Team Communication Beats Individual Accountability

Written by:
Charles "Chaz" Campbell

Accountability & Ownership Are Nice, But…

I recently spent a day observing the work process and team communication of a crew in a typical industrial setting. I followed the threads of the work that ultimately resulted in delayed work, non-productive time, schedule interruption and many other issues that unexpectedly required last minute parts and resources. As part of understanding the How and Why of this inefficient work, I had the privilege of talking with a very experienced supervisor. As we talked through the events he was taking ownership and accountability for the actions that had led to this poorly executed work. So, accountability and ownership are nice … but is that enough? Let’s back up.

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The work under review was a pretty simple mission: “change out a 12-inch diverter valve.” The problem, however, was that this mission objective was not written correctly. Since the unit had a diverter valve that was not functioning properly, the first mission objective should have been for the appropriate craft specialists to: “Evaluate the problem, and fix or direct next steps.” However, this unclear Mission remained in the system as written despite the fact that leadership had made the decision to task the Boilermaker team to replace the offending valve. This was planned and scheduled for the Boilermaker team as routine, scheduled work; but was not planned and scheduled for the other crafts that were required to actually execute this change out: specifically, the Rigging and Instruments Teams.

The day of the work, the Boilermaker team and the Team Leads were coordinating for this work, accomplishing the tailgate pre-job plan, and obtaining the part. Shortly after work began it was identified that the required valve was not available in the proper configuration and would require Millwright work to reconfigure the valve. At this point, this scheduled work was now interrupting the work of 3 crafts as the needed support moved this job from routine to Emergency priority. I will let those of you reading this consider how much this impact to the day’s schedule cost in lost/non-productive time.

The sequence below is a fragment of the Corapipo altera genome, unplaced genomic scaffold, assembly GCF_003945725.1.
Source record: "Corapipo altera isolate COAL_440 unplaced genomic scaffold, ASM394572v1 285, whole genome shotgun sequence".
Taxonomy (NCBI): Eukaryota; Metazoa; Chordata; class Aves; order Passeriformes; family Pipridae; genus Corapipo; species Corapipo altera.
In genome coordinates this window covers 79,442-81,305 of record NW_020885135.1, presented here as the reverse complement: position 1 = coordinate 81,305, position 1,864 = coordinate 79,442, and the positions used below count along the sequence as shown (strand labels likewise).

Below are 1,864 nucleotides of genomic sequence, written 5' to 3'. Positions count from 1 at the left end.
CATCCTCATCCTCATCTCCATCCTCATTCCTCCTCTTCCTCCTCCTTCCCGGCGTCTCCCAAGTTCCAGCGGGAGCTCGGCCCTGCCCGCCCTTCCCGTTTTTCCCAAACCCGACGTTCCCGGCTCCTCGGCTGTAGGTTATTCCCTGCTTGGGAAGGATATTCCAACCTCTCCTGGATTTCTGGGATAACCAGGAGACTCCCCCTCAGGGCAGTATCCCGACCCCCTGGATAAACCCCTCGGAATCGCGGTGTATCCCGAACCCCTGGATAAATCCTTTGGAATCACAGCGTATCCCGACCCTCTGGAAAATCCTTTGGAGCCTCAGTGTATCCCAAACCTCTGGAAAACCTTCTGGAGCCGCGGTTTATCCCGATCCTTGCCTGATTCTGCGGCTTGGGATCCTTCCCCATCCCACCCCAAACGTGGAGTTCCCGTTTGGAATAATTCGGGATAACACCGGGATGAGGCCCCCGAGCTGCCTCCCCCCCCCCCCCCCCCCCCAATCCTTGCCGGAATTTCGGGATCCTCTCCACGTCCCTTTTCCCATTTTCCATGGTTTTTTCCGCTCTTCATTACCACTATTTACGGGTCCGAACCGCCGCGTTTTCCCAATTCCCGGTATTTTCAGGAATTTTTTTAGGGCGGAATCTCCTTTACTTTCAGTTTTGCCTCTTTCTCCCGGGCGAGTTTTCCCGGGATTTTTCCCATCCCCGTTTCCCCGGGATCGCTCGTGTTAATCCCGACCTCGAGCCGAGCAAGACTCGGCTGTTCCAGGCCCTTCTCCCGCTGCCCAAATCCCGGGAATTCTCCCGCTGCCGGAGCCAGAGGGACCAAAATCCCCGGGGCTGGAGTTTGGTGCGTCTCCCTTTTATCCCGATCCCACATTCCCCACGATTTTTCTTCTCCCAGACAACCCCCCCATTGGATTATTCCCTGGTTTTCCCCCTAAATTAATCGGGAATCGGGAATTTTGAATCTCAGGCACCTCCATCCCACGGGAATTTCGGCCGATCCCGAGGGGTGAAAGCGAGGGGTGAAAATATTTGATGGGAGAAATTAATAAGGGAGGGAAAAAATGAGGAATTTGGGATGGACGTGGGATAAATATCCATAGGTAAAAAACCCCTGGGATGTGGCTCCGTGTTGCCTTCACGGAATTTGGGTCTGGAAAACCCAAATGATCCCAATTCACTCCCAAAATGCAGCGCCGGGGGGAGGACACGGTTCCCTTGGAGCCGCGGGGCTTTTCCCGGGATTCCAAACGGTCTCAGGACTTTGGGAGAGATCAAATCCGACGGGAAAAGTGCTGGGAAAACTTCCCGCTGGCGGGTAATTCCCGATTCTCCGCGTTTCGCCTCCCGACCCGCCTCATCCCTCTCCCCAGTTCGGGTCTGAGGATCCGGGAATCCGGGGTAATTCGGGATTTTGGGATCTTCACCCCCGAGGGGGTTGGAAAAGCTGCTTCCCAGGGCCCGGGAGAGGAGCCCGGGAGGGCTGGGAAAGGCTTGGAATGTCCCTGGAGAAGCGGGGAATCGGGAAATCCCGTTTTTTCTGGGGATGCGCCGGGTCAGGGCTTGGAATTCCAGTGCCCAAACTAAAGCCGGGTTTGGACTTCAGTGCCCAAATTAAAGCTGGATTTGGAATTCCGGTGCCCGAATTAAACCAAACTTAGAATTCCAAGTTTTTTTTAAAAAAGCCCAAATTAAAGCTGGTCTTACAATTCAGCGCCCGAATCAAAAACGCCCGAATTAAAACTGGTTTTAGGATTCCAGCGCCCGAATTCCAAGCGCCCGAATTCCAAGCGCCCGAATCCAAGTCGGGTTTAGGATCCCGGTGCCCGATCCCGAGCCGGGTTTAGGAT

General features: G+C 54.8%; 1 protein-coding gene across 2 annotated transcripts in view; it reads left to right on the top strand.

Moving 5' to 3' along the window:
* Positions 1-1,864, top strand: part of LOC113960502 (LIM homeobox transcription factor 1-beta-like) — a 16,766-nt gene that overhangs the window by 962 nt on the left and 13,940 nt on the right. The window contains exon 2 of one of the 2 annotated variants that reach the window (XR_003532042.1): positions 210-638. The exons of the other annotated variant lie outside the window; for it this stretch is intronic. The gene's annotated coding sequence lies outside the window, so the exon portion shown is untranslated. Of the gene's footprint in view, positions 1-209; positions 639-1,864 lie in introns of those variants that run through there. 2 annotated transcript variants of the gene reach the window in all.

Team Communication Improved With a Debrief Meeting

However, the point of this story is not the efficiency of the work associated with what I had observed, but the need that I clearly saw to increase team communication and debrief the events that had led to this lack of production. So, back to my meeting with the supervisor. It is certainly refreshing to encounter a leader who said, when asked, “It’s on me!” Unfortunately, I had trouble getting him to understand that while I was thrilled that he was accountable, it would be more effective to ask the questions in a debrief:

  • What was the actual result of this event? Understanding the actual result in terms of time wasted and money lost helps us understand how much effort we should put into solving this problem.
  • How did this happen? We need to look back into the process and understand where this mission broke down. At this point I don’t completely know. But, as a minimum it started with a poorly defined Mission Objective: “Valve doesn’t work” is not clear, measurable and achievable.
  • Why did this happen? The root cause to a failure in scheduled work is not: “It’s on me!” or “Next time get the right part.” Don’t get me wrong, it could be simply a break down in discipline and the failure of an individual person to do what they were supposed to do. However, work should be planned in such a way that one individual is unlikely to make a mistake that results in a large nonproductive-time event. We need to look back at the planning as a root cause.
  • Finally, what is the actual Lesson Learned? What are we going to do to fix this, who is responsible for the follow through, and when will it be accomplished? If we don’t get to this step then we have failed our responsibility to be a learning organization. If we don’t do this step, even with great ownership and accountability, we have failed the organization. If we don’t do this step, we have simply conducted, at best, a review of what happened without the needed steps to improve future performance.

This event needs to focus on two important questions:

  1. Was the planning process sufficient to ensure that this work could have been accomplished in a planned and efficient manner?
  2. Was it the correct decision to allow a problem in planned work for one craft to escalate this job to an Emergency status and disrupt the planned work for 3 other crafts?

Successful Teams Communicate

In summary, ownership and accountability are wonderful … but let’s not think that the attitude of “I own it, and I won’t let that happen again” is sufficient to improve future performance. Communication is what builds successful teams.

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